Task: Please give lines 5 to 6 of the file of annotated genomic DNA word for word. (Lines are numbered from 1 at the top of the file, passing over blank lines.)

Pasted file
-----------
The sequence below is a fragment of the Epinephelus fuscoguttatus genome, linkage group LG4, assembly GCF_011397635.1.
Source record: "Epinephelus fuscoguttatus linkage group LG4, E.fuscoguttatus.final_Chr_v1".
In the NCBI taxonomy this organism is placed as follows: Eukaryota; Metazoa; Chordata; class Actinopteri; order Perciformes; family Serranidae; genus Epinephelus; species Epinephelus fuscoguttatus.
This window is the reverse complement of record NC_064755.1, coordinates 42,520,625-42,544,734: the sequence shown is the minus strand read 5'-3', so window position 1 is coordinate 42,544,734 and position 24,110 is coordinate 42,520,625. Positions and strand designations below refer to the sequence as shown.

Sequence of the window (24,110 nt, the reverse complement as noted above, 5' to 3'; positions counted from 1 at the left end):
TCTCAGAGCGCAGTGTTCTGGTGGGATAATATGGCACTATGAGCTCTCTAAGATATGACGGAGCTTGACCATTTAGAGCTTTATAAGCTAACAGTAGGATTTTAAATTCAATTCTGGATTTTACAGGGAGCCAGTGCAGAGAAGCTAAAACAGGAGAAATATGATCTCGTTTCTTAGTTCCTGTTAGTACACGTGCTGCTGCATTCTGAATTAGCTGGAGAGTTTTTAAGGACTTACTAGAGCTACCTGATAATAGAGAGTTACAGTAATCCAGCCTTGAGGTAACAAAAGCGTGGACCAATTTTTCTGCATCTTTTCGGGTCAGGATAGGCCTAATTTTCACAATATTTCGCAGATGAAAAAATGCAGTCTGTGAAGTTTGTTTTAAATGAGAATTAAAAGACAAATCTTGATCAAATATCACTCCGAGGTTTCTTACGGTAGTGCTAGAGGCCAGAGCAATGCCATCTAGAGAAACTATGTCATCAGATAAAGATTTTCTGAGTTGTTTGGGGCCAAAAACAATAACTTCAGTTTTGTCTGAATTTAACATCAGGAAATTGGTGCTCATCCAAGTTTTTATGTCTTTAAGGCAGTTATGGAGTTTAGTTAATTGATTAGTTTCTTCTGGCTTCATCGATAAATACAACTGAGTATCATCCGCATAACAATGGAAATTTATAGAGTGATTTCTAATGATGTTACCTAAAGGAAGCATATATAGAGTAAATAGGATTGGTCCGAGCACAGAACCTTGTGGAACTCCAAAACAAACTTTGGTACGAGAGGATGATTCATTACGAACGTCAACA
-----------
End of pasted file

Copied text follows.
Sequence of the window (24,110 nt, the reverse complement as noted above, 5' to 3'; positions counted from 1 at the left end):
TCTCAGAGCGCAGTGTTCTGGTGGGATAATATGGCACTATGAGCTCTCTAAGATATGACGGAGCTTGACCATTTAGAGCTTTATAAGCTAACAGTAGGATTTTAAATTCAATTCTGGATTTTACAGGGAGCCAGTGCAGAGAAGCTAAAACAGGAGAAATATGATCTCGTTTCTTAGTTCCTGTTAGTACACGTGCTGCTGCATTCTGAATTAGCTGGAGAGTTTTTAAGGACTTACTAGAGCTACCTGATAATAGAGAGTTACAGTAATCCAGCCTTGAGGTAACAAAAGCGTGGACCAATTTTTCTGCATCTTTTCGGGTCAGGATAGGCCTAATTTTCACAATATTTCGCAGATGAAAAAATGCAGTCTGTGAAGTTTGTTTTAAATGAGAATTAAAAGACAAATCTTGATCAAATATCACTCCGAGGTTTCTTACGGTAGTGCTAGAGGCCAGAGCAATGCCATCTAGAGAAACTATGTCATCAGATAAAGATTTTCTGAGTTGTTTGGGGCCAAAAACAATAACTTCAGTTTTGTCTGAATTTAACATCAGGAAATTGGTGCTCATCCAAGTTTTTATGTCTTTAAGGCAGTTATGGAGTTTAGTTAATTGATTAGTTTCTTCTGGCTTCATCGATAAATACAACTGAGTATCATCCGCATAACAATGGAAATTTATAGAGTGATTTCTAATGATGTTACCTAAAGGAAGCATATATAGAGTAAATAGGATTGGTCCGAGCACAGAACCTTGTGGAACTCCAAAACAAACTTTGGTACGAGAGGATGATTCATTACGAACGTCAACA